Non Citizens and Florida Homestead

Florida Homestead for Non U.S. Citizens is possible for two types of Florida Homestead exemptions.

The first homestead exemption is tax based.

If you live in your home  and you or your spouse or dependent child is a permanent resident of the state of Florida on January 1s you are entitled to file for a reduction in property taxes.

The second homestead exemption is a protection from creditors

In addition to the tax reduction, Florida’s constitution also provides protection of a homestead from most creditors  to protect the family home from improper transfers or disinheritance.

Florida courts have held that the “permanent residence” requirement means that individuals who do not possess the legal right to permanently reside in Florida cannot establish that a Florida property is their permanent residence. While U.S. citizenship is not a requirement, foreign nationals living in the  Florida on temporary nonimmigrant visas or unlawfully, cannot take advantage of the homestead exemptions.  Only a permanent resident who is lawfully living in Florida can file for the homestead protection and property tax reductions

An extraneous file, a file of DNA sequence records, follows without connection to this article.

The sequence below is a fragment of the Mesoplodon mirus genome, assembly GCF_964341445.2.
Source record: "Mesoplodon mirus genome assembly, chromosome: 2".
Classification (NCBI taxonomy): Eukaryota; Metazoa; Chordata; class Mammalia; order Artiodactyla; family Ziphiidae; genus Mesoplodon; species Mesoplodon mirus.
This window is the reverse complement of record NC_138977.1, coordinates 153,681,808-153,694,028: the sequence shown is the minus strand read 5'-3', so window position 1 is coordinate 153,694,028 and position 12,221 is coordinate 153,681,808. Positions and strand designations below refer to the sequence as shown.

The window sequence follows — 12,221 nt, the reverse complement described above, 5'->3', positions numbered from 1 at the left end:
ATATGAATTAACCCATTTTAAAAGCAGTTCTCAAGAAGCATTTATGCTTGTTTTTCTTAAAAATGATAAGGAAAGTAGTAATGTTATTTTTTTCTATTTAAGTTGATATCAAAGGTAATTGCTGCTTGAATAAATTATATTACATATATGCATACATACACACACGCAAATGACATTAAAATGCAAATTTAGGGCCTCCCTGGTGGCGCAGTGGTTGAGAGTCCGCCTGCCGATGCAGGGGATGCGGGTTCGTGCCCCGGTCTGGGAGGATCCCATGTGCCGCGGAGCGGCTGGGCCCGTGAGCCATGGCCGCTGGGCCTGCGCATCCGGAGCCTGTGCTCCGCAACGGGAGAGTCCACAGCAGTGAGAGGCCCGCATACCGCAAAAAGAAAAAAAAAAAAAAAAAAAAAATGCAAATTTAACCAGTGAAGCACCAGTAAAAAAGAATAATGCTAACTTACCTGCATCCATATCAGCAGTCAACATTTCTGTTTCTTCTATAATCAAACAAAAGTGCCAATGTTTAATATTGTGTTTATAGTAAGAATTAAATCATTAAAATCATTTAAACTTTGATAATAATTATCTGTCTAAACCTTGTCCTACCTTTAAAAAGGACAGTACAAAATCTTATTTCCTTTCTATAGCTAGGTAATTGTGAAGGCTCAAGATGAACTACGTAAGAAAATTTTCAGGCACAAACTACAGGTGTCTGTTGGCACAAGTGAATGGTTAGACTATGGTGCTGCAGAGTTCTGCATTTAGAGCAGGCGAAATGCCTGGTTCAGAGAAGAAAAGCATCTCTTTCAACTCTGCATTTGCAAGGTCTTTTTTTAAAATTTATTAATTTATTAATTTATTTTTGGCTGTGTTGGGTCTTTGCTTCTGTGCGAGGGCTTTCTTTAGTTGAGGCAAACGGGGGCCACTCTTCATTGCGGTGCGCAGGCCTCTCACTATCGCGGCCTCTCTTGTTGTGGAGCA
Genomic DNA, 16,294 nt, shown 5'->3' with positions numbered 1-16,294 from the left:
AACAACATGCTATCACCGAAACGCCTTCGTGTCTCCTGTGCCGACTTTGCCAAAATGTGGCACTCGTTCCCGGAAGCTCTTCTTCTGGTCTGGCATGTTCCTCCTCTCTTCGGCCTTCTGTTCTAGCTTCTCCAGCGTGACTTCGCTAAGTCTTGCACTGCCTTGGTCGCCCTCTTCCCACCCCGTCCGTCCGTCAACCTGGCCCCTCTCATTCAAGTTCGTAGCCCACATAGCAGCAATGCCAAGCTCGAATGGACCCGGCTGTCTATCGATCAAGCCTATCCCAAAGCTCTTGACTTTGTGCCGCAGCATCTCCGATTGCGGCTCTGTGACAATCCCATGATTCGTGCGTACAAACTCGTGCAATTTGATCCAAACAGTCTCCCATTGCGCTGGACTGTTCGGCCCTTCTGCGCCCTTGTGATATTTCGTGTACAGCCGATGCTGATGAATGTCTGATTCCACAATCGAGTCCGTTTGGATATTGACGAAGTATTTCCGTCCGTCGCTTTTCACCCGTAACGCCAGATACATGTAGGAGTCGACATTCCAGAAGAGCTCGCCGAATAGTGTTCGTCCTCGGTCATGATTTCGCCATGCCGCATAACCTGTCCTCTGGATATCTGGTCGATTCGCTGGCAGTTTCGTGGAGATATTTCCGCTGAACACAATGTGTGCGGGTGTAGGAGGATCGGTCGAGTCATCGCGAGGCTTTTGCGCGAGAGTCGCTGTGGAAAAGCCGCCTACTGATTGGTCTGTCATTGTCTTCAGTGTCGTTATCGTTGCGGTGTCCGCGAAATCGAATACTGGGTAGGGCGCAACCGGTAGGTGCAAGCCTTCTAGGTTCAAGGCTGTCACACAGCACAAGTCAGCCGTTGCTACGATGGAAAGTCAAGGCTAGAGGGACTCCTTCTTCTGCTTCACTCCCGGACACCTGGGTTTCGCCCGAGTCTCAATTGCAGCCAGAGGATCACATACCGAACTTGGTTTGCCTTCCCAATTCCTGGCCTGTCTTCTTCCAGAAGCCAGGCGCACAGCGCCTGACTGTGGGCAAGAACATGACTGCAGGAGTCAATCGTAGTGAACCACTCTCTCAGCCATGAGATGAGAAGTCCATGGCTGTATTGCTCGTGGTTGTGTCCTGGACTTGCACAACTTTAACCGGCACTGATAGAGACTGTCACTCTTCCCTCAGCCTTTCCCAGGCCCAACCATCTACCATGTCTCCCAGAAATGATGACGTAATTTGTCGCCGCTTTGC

The Florida Supreme Court expanded the definition of who is eligible to be considered a permanent resident for homestead purposes to include those whose spouse or children or other dependents living in the home  have the right to live in the United States permanently.

This case was about a couple from Honduras that owned a house in South Florida and were in the United States under an  investor visa program. Because the visa was a temporary non-immigrant visa, the couple did not have the right to reside permanently in the United States and therefore could not receive the homestead exemption. However, the couple had three minor children who were all U.S. citizens. The Supreme Court held that because the children could lawfully reside permanently in the United States, the parents were entitled to receive the homestead exemption.

Asset protection is an important part of an estate plan. It is important to understand what what assets are at risk, and how to limit your risk to creditors from potential liability.  Florida’s homestead protection can be a valuable part of an estate plan.   Florida is one of a few states which permit the home to be exempt from creditors including Medicaid Planning.  If you would like to review your estate plan or create an estate plan that provides asset protection from the liability of your actions, your spouse, or your children, contact a Jacksonville estate planning lawyer who includes asset protection planning.

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